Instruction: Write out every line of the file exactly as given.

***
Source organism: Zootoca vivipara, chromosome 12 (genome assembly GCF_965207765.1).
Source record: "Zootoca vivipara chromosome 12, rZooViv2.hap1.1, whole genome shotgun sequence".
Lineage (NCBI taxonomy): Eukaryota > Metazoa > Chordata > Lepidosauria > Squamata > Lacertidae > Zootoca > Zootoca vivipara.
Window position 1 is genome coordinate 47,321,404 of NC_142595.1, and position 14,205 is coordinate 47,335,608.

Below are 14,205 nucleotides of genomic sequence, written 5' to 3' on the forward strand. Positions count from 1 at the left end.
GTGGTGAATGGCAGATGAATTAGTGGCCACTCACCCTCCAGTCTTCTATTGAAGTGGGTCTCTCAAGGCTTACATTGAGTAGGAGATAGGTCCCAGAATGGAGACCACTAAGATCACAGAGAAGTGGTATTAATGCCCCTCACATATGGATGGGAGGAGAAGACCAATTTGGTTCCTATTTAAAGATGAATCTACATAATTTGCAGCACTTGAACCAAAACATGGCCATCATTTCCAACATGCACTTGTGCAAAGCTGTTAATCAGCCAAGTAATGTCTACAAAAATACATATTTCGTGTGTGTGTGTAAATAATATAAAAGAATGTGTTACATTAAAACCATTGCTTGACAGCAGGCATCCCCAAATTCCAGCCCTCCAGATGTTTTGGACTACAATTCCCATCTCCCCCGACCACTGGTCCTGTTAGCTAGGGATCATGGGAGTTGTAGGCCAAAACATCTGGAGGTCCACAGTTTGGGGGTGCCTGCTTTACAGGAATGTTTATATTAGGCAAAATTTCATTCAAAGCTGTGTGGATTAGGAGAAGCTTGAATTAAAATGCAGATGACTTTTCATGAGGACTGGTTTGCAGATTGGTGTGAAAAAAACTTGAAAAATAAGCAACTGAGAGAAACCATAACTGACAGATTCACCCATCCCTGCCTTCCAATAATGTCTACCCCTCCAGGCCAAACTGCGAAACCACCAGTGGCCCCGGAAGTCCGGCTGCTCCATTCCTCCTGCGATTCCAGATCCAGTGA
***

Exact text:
Source organism: Zootoca vivipara, chromosome 12 (genome assembly GCF_965207765.1).
Source record: "Zootoca vivipara chromosome 12, rZooViv2.hap1.1, whole genome shotgun sequence".
Lineage (NCBI taxonomy): Eukaryota > Metazoa > Chordata > Lepidosauria > Squamata > Lacertidae > Zootoca > Zootoca vivipara.
Window position 1 is genome coordinate 47,321,404 of NC_142595.1, and position 14,205 is coordinate 47,335,608.

Below are 14,205 nucleotides of genomic sequence, written 5' to 3' on the forward strand. Positions count from 1 at the left end.
GTGGTGAATGGCAGATGAATTAGTGGCCACTCACCCTCCAGTCTTCTATTGAAGTGGGTCTCTCAAGGCTTACATTGAGTAGGAGATAGGTCCCAGAATGGAGACCACTAAGATCACAGAGAAGTGGTATTAATGCCCCTCACATATGGATGGGAGGAGAAGACCAATTTGGTTCCTATTTAAAGATGAATCTACATAATTTGCAGCACTTGAACCAAAACATGGCCATCATTTCCAACATGCACTTGTGCAAAGCTGTTAATCAGCCAAGTAATGTCTACAAAAATACATATTTCGTGTGTGTGTGTAAATAATATAAAAGAATGTGTTACATTAAAACCATTGCTTGACAGCAGGCATCCCCAAATTCCAGCCCTCCAGATGTTTTGGACTACAATTCCCATCTCCCCCGACCACTGGTCCTGTTAGCTAGGGATCATGGGAGTTGTAGGCCAAAACATCTGGAGGTCCACAGTTTGGGGGTGCCTGCTTTACAGGAATGTTTATATTAGGCAAAATTTCATTCAAAGCTGTGTGGATTAGGAGAAGCTTGAATTAAAATGCAGATGACTTTTCATGAGGACTGGTTTGCAGATTGGTGTGAAAAAAACTTGAAAAATAAGCAACTGAGAGAAACCATAACTGACAGATTCACCCATCCCTGCCTTCCAATAATGTCTACCCCTCCAGGCCAAACTGCGAAACCACCAGTGGCCCCGGAAGTCCGGCTGCTCCATTCCTCCTGCGATTCCAGATCCAGTGA